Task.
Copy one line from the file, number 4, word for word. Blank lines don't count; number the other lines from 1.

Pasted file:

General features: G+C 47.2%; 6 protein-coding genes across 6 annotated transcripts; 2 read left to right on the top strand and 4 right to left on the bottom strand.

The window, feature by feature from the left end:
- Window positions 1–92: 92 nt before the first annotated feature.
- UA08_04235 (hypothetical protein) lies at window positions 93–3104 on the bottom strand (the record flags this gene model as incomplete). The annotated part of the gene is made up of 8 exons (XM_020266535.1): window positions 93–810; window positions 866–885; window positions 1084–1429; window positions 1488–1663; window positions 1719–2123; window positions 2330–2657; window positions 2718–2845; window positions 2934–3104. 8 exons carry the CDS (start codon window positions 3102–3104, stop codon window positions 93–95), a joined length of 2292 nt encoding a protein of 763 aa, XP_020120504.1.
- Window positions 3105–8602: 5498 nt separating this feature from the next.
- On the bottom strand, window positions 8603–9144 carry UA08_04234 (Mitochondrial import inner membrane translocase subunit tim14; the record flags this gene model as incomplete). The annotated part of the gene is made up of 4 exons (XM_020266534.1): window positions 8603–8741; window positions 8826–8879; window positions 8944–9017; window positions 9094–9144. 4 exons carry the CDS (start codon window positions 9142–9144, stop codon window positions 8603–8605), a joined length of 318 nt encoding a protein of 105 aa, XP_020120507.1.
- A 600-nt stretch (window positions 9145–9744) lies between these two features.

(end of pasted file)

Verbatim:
- UA08_04235 (hypothetical protein) lies at window positions 93–3104 on the bottom strand (the record flags this gene model as incomplete). The annotated part of the gene is made up of 8 exons (XM_020266535.1): window positions 93–810; window positions 866–885; window positions 1084–1429; window positions 1488–1663; window positions 1719–2123; window positions 2330–2657; window positions 2718–2845; window positions 2934–3104. 8 exons carry the CDS (start codon window positions 3102–3104, stop codon window positions 93–95), a joined length of 2292 nt encoding a protein of 763 aa, XP_020120504.1.